For Chandra Hunter, her mental health journey has offered many insights that can help others.
That’s why the Waterloo high school teacher is using her lived experience to break down mental health stigma so others will get the care and understanding they deserve.
Chandra spoke passionately to health care providers at Grand River Hospital on starting conversations about mental health. Her speaking engagement was part of the hospital’s Stomp Out Stigma mental health education initiative.
Chandra has dealt with depression since she was 12. She talked about how her work to remain a high-performing student and an active community member masked the illness she faced.
Stigma around mental health discouraged Chandra from seeking care through her teens until a suicide attempt at the age of 19. While she has been managing her depression successfully since then, Chandra only recently began speaking publicly about her personal experience.
“A few years ago, a former student died by suicide. His death came as a complete shock to many, as he was seemingly a happy and successful student,” explained Chandra. “I knew I had to tell my story so students with depression and their families could understand more about this illness, and how to take steps to get the care they needed.”
Chandra’s discussion focused on many issues, including how:
- Having role models speaking about depression can help those living with it to not feel alone and seek the care they need;
- Depression is an illness, and on-going medication and therapy are no different than someone with diabetes receiving insulin to be healthy;
- Acknowledging the pain of a person with depression is vital to helping them feel heard, and how care providers can offer that support; and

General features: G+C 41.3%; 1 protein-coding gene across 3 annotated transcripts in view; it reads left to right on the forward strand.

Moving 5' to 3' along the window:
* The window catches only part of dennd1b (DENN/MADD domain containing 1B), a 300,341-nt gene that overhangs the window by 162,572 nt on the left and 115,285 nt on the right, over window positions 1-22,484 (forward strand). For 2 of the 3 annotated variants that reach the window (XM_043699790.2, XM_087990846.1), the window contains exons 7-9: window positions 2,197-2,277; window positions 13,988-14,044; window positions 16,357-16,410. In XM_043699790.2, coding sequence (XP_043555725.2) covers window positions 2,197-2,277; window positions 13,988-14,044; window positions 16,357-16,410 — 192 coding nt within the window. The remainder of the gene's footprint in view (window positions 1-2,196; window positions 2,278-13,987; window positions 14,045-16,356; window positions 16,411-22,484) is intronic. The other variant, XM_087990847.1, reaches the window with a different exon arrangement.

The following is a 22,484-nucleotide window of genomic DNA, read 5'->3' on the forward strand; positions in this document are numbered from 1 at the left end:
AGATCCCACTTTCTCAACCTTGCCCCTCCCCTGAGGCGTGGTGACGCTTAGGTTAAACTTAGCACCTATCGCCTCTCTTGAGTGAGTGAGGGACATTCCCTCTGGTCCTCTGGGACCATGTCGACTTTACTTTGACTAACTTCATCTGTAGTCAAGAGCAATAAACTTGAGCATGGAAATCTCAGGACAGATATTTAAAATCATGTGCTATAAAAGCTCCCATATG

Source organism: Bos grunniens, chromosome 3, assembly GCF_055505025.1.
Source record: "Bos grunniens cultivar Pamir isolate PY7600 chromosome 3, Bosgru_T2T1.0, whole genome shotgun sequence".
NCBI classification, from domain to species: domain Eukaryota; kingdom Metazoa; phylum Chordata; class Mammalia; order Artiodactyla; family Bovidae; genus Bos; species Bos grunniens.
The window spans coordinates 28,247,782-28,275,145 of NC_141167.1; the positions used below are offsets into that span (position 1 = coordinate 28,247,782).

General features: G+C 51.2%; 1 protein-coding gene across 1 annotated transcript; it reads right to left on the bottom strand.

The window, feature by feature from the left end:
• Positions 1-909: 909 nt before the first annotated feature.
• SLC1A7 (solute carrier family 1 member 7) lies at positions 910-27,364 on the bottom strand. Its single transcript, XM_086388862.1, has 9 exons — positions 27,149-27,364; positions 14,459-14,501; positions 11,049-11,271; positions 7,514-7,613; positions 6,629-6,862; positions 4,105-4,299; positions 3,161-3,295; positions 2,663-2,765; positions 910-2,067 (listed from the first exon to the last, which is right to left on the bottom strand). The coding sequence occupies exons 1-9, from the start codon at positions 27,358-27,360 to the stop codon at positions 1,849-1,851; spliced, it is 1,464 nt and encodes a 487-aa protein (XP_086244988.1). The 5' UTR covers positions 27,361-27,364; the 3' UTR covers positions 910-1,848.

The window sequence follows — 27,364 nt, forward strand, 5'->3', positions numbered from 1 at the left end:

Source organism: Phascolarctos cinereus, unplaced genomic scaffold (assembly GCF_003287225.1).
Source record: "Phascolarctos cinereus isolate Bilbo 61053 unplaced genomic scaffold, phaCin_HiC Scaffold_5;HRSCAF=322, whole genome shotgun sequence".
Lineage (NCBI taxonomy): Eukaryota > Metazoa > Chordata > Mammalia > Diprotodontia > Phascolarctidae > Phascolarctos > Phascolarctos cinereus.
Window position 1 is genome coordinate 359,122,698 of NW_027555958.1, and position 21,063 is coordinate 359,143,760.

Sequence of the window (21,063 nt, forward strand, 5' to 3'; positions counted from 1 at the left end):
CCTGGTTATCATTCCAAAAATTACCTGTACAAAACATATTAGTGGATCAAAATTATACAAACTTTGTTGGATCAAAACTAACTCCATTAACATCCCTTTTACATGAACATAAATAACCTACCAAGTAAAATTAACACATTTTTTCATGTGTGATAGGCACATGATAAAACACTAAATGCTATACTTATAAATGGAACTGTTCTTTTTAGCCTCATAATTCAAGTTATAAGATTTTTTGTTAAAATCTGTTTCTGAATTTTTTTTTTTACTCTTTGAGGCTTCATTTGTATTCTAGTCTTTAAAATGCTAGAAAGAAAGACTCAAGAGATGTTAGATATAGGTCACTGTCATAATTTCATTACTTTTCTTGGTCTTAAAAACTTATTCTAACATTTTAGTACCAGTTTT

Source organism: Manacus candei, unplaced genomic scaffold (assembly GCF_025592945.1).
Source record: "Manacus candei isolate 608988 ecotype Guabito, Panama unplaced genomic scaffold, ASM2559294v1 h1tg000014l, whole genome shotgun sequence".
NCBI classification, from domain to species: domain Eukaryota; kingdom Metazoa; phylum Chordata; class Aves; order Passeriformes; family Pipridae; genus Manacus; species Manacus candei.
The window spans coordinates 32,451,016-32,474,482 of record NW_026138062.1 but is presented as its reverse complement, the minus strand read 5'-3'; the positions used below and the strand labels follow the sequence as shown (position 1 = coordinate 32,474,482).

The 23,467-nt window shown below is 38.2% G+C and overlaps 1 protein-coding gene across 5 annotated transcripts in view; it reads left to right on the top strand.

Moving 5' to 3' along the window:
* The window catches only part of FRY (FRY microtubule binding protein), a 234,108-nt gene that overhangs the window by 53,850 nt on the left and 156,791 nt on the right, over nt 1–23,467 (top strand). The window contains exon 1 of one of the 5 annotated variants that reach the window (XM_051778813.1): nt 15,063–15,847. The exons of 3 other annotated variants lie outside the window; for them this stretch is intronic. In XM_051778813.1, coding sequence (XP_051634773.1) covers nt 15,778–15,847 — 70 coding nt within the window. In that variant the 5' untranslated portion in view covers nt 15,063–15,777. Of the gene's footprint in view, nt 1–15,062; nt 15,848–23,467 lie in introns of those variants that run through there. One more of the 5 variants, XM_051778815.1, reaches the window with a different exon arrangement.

- It’s vital for individuals with depression to know their triggers and their warning signs, and how family and friends can also be a support system.
Chandra noted the response of students and her colleagues at Waterloo Collegiate Institute has been wonderful since she began speaking publicly of her experience with depression.
“From time to time, school counselors call me to speak directly with students experiencing depression,” she added. “I know how alone I felt when I was a teenager. I hope helping them feel understood will encourage them on a path to recovery.”
Chandra also noted how many speak about the courage of an individual dealing with a chronic or a life-threatening condition, but often those dealing with a mental health illness are not included. She shared a quote by Mary Anne Radmacher for those dealing with mental health illness:
Courage doesn’t always roar. Sometimes, courage is the quiet voice at the end of the night saying, “I will try again tomorrow.”
On behalf of Grand River Hospital, thank you Chandra for sharing your story. We look forward to hearing more of your insight at our Stomp Out Stigma day taking place on Wednesday June 7th from 11 a.m. to 2 p.m. at GRH’s Freeport Campus (3570 King Street East in Kitchener).